Let us in fact be frank about this and accept that in reality, there are already - and perhaps have always been, from the very first meeting - many people who participate in the Forum who are ambivalent / do not actively oppose neoliberalism but who do believe in human rights and equality; and some who actually believe in neoliberalism but still attend the Forum because they find everything else that it offers worth their while; and that it is often the case that it is discussion with such people that is the most stimulating. This includes, for instance, many of the Dalit groups in India who attended the Mumbai Forum - but where the presence and contribution of precisely these groups was also so celebrated.

This happened in a very pronounced manner in one of the workshops I was involved in co-organising in Porto Alegre last year. Recall also the panel discussion that NIGD organised at the Mumbai Forum (on 'The Politics of the
WSF's "Open Space" : Prospects and Limitations of the Struggle against the Empire') where members of the audience vociferously *protested* the argument of most of the panellists that the Forum should be restricted to only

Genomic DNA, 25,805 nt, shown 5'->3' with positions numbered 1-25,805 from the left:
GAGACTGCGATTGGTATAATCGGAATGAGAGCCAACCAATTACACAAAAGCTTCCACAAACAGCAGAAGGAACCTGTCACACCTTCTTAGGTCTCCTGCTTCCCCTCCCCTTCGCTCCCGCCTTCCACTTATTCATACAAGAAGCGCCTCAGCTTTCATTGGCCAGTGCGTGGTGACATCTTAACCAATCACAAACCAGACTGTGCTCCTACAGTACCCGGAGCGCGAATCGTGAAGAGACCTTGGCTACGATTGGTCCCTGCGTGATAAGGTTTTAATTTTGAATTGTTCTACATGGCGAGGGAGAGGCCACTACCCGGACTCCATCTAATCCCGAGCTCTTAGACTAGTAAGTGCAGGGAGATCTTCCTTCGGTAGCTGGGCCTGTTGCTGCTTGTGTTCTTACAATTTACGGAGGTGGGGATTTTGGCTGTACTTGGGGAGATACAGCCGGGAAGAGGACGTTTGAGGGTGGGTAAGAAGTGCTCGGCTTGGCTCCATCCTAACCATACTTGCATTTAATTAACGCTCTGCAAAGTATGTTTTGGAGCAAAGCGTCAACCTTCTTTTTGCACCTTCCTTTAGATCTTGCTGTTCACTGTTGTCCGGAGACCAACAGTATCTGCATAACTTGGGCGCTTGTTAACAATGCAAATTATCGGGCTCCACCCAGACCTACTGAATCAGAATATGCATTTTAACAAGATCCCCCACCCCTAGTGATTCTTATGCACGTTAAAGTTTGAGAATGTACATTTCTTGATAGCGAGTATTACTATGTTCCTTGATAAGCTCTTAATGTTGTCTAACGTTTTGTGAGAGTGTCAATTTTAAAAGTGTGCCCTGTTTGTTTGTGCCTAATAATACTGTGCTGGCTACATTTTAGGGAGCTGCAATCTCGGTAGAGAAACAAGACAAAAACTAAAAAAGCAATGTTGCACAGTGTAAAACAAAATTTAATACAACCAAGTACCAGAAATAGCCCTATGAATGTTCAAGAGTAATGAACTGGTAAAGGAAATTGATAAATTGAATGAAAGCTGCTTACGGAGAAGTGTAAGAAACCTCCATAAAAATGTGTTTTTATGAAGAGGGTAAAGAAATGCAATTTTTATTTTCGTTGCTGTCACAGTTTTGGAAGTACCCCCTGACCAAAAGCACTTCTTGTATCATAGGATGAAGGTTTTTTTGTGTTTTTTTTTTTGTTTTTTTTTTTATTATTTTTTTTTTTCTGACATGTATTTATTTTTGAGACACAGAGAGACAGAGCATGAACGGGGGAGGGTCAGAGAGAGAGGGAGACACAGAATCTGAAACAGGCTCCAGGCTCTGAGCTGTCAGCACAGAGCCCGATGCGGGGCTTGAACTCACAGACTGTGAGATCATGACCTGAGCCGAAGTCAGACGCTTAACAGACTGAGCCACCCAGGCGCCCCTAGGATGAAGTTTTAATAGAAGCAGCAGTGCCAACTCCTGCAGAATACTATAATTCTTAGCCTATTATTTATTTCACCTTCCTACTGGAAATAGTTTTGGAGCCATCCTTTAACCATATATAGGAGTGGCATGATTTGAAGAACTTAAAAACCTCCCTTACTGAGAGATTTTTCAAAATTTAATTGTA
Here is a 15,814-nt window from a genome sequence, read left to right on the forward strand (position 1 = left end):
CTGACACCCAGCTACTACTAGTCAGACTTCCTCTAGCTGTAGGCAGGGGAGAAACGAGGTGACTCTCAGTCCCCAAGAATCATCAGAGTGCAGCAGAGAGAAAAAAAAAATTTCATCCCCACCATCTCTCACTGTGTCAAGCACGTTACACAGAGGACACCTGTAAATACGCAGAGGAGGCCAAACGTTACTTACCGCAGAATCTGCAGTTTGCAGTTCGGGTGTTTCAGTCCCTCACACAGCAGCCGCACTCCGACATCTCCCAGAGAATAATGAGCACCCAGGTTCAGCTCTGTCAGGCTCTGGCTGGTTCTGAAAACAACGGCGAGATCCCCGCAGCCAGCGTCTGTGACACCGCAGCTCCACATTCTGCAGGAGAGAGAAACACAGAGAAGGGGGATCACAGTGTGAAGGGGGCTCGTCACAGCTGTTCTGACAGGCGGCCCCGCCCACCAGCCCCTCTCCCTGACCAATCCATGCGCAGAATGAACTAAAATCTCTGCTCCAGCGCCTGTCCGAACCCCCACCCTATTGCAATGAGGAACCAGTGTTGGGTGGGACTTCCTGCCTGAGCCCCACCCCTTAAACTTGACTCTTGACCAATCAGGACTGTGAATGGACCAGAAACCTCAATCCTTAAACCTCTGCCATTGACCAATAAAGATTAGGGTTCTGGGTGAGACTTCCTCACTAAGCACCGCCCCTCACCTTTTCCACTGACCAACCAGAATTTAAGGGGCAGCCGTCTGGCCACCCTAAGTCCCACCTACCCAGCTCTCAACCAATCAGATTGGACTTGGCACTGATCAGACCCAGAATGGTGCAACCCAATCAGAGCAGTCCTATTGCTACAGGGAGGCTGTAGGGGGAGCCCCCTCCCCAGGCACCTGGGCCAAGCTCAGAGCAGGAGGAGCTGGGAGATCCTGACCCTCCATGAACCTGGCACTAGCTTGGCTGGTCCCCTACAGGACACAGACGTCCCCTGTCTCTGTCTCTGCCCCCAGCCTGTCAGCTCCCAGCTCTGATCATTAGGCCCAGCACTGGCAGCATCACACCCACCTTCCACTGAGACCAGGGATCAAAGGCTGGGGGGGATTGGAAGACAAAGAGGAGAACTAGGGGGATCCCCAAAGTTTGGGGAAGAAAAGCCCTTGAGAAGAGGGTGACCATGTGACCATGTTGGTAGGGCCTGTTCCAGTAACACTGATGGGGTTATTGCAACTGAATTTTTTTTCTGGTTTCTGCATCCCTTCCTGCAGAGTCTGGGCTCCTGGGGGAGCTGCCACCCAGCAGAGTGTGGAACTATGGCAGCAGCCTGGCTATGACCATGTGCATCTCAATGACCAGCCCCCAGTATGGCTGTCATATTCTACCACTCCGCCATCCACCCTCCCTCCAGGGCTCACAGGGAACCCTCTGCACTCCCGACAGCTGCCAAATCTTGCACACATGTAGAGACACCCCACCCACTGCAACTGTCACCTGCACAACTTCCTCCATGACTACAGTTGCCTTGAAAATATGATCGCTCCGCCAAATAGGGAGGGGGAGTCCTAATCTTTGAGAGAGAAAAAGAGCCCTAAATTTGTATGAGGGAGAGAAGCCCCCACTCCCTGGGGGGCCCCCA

like-minded people, and ultimately forced Chico Whitaker, as one of the original organisers of the Forum, to accede that the WSF would review this question.

--
Teivo's comment:
The WSF principles allow for an impressive variety of opinions, so it is not really about 'same-minded people' in a narrow sense.
--

The Forum needs to draw long-overdue lessons from this kind of experience, and take the courage of now opening the Forum to people with different views - both those who are ambivalent and those actually disagree with the Forum.
It is absurd to go on pretending that the Forum is still only made up of people who oppose neoliberalism.

--

Teivo's comment:
There has not been, now should there be, any strict ideological litmus test for all participants of the WSF. I also think discussions with people who are not opposed to 'neoliberalism' can be quite enlightening, sometimes much
more than discussing with fellow anticapitalists. The question here is whether the porous boundaries of the WSF should be redefined, as you seem to suggest, so that it is no longer defined as a meeting place for people opposed to domination of the world by capital and imperialism, as the Charter currently states.

It is important to have spaces where those who believe in the broad ideological lines of the WSF can debate with those that think differently. The Bridge Initiative is one attempt to construct such spaces. Inside the WSF, one example of facing this question was the invention of roundtables of dialogue and controversy.